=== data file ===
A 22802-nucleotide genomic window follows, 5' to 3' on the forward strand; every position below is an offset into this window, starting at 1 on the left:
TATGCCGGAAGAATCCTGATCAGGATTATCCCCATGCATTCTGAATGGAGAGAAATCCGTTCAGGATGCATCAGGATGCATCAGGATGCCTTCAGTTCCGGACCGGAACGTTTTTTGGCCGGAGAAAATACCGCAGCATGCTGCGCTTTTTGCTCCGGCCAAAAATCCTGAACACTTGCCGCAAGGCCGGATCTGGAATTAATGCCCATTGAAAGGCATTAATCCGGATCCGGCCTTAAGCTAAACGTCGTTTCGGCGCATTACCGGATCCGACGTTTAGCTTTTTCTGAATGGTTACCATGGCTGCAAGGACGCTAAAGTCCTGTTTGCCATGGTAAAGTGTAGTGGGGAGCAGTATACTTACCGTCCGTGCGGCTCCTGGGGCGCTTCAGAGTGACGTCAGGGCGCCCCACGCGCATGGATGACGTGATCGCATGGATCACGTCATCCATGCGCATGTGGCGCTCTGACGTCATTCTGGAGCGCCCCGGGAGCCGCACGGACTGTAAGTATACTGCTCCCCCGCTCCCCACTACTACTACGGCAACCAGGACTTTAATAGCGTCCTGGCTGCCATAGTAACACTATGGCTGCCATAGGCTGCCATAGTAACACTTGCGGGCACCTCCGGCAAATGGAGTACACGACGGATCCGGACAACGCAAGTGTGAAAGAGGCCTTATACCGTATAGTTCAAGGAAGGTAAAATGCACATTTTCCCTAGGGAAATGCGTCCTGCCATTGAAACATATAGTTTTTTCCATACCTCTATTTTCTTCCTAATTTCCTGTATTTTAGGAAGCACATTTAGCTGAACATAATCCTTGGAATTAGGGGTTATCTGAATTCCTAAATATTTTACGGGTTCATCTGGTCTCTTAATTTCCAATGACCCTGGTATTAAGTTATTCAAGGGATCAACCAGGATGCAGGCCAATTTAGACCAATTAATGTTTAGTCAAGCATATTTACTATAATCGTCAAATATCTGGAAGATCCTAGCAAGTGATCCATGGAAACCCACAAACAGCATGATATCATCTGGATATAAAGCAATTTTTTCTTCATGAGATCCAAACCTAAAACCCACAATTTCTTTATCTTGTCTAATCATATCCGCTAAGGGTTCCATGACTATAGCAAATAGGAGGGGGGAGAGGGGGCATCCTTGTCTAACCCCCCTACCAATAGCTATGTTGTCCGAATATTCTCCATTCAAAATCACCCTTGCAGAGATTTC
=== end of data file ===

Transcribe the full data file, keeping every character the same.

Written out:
A 22802-nucleotide genomic window follows, 5' to 3' on the forward strand; every position below is an offset into this window, starting at 1 on the left:
TATGCCGGAAGAATCCTGATCAGGATTATCCCCATGCATTCTGAATGGAGAGAAATCCGTTCAGGATGCATCAGGATGCATCAGGATGCCTTCAGTTCCGGACCGGAACGTTTTTTGGCCGGAGAAAATACCGCAGCATGCTGCGCTTTTTGCTCCGGCCAAAAATCCTGAACACTTGCCGCAAGGCCGGATCTGGAATTAATGCCCATTGAAAGGCATTAATCCGGATCCGGCCTTAAGCTAAACGTCGTTTCGGCGCATTACCGGATCCGACGTTTAGCTTTTTCTGAATGGTTACCATGGCTGCAAGGACGCTAAAGTCCTGTTTGCCATGGTAAAGTGTAGTGGGGAGCAGTATACTTACCGTCCGTGCGGCTCCTGGGGCGCTTCAGAGTGACGTCAGGGCGCCCCACGCGCATGGATGACGTGATCGCATGGATCACGTCATCCATGCGCATGTGGCGCTCTGACGTCATTCTGGAGCGCCCCGGGAGCCGCACGGACTGTAAGTATACTGCTCCCCCGCTCCCCACTACTACTACGGCAACCAGGACTTTAATAGCGTCCTGGCTGCCATAGTAACACTATGGCTGCCATAGGCTGCCATAGTAACACTTGCGGGCACCTCCGGCAAATGGAGTACACGACGGATCCGGACAACGCAAGTGTGAAAGAGGCCTTATACCGTATAGTTCAAGGAAGGTAAAATGCACATTTTCCCTAGGGAAATGCGTCCTGCCATTGAAACATATAGTTTTTTCCATACCTCTATTTTCTTCCTAATTTCCTGTATTTTAGGAAGCACATTTAGCTGAACATAATCCTTGGAATTAGGGGTTATCTGAATTCCTAAATATTTTACGGGTTCATCTGGTCTCTTAATTTCCAATGACCCTGGTATTAAGTTATTCAAGGGATCAACCAGGATGCAGGCCAATTTAGACCAATTAATGTTTAGTCAAGCATATTTACTATAATCGTCAAATATCTGGAAGATCCTAGCAAGTGATCCATGGAAACCCACAAACAGCATGATATCATCTGGATATAAAGCAATTTTTTCTTCATGAGATCCAAACCTAAAACCCACAATTTCTTTATCTTGTCTAATCATATCCGCTAAGGGTTCCATGACTATAGCAAATAGGAGGGGGGAGAGGGGGCATCCTTGTCTAACCCCCCTACCAATAGCTATGTTGTCCGAATATTCTCCATTCAAAATCACCCTTGCAGAGATTTC